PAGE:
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Gov. Scott Walker is not being honest with Wisconsin residents about his reasons for rejecting the Kenosha casino, costing the southeastern most corner of Wisconsin up to 10,000 jobs and the state hundreds of millions of dollars.

The governor’s refusal to be honest about why he continues to say “no” when a “yes” is both legal and the right decision is beyond frustrating, and here’s why: Walker keeps pointing to potential financial risks that would put state taxpayers on the hook for losses at the Potawotami’s Milwaukee casino when those risks don’t exist thanks to a 2005 compact amendment.

An editorial in the Kenosha News Monday points to a memo issued by Department of Administration Secretary Mike Huebsch last summer that points out the language in the amendment.

“As you know, Compact Paragraph XXXI.I specifically contemplates the possibility of a Kenosha casino and exempts a Kenosha casino from the category of impermissible new gaming that would void the exclusivity provision,” the writers quote.

Specifically, the amendment redefines the boundary for a competing casino that was in the original compact signed in 2003; instead of a 50-mile radius, the distance is reduced to 30 miles and exempts land south of Highway E and east of I-94. More, if the Potawatomi did sue the state over the new casino, they would lose thousands of slot machines and be out of business by 2019.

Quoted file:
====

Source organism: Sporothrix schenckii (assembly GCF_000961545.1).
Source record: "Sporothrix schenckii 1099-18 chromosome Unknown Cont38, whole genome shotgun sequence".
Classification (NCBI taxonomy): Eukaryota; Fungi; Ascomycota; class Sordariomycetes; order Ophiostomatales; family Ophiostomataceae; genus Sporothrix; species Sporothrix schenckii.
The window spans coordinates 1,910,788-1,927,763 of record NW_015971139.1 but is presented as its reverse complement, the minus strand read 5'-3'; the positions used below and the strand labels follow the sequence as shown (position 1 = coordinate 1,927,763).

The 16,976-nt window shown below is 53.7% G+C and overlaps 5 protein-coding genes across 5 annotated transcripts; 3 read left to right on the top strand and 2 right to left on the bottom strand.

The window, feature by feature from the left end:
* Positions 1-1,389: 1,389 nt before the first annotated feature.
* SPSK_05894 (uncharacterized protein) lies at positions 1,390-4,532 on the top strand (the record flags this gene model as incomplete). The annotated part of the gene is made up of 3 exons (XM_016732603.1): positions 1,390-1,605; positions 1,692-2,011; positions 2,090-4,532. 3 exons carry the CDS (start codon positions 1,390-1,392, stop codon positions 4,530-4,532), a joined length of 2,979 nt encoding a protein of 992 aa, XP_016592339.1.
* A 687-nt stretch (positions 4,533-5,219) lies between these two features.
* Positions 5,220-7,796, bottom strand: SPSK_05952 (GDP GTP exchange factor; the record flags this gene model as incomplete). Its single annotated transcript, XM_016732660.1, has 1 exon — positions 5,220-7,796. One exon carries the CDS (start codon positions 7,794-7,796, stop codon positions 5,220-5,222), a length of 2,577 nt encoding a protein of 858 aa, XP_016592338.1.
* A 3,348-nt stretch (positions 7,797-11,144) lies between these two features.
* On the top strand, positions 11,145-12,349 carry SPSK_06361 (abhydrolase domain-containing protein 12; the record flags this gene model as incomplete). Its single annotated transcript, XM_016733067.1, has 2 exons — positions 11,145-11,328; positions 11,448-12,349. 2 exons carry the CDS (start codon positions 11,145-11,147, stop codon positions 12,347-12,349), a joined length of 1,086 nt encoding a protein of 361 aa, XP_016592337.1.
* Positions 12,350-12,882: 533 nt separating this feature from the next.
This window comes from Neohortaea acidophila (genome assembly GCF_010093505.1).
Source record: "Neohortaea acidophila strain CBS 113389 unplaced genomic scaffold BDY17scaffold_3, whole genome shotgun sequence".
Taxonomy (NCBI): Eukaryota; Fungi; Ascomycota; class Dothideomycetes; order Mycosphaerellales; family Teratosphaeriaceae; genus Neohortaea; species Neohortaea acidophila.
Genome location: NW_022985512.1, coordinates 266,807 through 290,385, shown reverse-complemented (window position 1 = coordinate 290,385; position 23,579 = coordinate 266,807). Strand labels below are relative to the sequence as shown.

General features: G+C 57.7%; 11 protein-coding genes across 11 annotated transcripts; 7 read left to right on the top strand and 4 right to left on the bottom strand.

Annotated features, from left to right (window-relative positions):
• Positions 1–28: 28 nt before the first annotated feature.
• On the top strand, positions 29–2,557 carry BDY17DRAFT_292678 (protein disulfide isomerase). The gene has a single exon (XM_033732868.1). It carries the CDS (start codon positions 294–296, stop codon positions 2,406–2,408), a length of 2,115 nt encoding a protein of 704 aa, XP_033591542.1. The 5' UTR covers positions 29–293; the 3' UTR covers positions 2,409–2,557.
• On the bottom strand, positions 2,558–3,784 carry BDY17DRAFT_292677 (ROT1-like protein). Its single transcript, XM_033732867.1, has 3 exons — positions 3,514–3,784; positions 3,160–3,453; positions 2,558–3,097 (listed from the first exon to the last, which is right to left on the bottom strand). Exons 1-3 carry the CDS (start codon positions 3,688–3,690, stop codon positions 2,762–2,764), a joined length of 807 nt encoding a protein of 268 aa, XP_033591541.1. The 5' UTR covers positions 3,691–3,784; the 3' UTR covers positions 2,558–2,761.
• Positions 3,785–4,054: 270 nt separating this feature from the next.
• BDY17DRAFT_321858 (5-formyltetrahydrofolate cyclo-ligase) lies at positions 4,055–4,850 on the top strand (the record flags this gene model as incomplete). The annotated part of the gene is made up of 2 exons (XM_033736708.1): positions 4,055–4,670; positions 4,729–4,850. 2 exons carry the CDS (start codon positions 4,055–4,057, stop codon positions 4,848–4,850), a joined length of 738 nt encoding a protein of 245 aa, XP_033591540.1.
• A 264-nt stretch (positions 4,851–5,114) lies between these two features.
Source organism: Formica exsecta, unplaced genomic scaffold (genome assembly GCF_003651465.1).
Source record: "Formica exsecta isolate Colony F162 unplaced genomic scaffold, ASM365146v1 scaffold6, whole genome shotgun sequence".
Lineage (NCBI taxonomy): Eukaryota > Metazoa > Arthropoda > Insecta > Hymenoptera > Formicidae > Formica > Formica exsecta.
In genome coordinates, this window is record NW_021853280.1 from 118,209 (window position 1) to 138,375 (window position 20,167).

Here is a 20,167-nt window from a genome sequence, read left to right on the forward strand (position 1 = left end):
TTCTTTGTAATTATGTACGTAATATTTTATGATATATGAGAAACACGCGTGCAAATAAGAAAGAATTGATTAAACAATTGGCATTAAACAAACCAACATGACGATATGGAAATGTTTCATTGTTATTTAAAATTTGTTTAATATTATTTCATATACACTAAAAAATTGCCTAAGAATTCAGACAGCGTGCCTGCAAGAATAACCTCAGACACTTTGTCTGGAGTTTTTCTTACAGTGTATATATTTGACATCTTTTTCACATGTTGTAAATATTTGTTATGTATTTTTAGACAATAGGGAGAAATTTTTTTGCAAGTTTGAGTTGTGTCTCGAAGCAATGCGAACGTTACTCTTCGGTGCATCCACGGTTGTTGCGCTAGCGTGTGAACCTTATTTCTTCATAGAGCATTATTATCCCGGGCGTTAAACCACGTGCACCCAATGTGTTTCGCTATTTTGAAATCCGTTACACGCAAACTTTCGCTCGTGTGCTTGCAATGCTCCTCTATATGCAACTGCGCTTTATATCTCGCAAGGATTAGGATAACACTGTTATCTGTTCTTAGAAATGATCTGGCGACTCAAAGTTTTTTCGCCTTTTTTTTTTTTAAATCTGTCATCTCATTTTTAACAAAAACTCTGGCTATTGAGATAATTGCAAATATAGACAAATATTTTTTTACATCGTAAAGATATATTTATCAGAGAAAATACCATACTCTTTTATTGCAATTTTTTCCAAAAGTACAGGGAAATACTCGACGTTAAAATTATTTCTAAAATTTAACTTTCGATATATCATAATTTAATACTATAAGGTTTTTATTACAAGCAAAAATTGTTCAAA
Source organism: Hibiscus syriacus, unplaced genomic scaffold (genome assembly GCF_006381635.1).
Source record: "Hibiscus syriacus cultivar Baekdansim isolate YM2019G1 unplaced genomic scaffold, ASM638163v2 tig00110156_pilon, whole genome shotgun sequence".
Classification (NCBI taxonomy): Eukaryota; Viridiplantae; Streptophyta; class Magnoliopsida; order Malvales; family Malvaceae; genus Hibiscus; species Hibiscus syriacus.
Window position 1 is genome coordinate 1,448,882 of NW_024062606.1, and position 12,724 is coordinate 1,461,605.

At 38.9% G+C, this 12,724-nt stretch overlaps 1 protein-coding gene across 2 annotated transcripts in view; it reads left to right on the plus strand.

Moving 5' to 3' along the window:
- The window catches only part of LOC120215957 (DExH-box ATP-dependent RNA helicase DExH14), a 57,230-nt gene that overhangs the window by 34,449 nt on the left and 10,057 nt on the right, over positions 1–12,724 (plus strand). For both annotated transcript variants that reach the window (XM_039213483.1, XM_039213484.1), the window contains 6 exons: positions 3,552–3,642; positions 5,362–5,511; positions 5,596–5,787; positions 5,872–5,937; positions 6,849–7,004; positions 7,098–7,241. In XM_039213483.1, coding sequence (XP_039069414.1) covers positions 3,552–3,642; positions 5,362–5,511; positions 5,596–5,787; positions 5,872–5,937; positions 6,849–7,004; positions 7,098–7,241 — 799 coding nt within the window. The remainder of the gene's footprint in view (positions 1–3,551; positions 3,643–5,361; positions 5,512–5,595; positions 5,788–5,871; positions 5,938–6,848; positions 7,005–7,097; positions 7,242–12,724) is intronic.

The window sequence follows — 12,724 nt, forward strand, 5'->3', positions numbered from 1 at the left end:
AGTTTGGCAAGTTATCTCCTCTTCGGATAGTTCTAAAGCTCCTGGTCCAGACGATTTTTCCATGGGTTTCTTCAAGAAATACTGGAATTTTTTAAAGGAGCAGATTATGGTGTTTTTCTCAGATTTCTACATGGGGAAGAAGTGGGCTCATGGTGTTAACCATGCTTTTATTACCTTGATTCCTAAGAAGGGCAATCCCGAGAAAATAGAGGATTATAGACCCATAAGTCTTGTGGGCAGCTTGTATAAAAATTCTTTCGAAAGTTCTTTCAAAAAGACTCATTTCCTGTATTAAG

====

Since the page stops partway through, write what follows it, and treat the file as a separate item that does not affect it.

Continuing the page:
Yet, Walker does not budge from his original talking points despite them being rendered utterly moot and without merit. And, when pressed about these issues, the governor refuses to answer or offer any reasons of substance for why he continues to reject an $800 million project that involves zero taxpayer money on any level.

What also makes Walker’s rejection so galling is that he was just in Kenosha to welcome a company from Illinois and their jobs, a situation he’s celebrated many times over the last four years. Let’s say that again. The governor was in Kenosha. Celebrating what amounts to a handful of jobs compared to the thousands that would be created with the casino that will now undoubtedly go to Illinois.

Here’s the reason why the governor rejected the casino: he wants to be the next President of the United States, and backers in Iowa told him to refuse the project if he wants POTUS on his resume.

The jobs generated by the construction and operation of the casino would make a difference here that cannot be exaggerated. So, I hope residents here have longer memories than usual, and those who are angry stay mad and willing to hold Walker accountable for this devastating decision.

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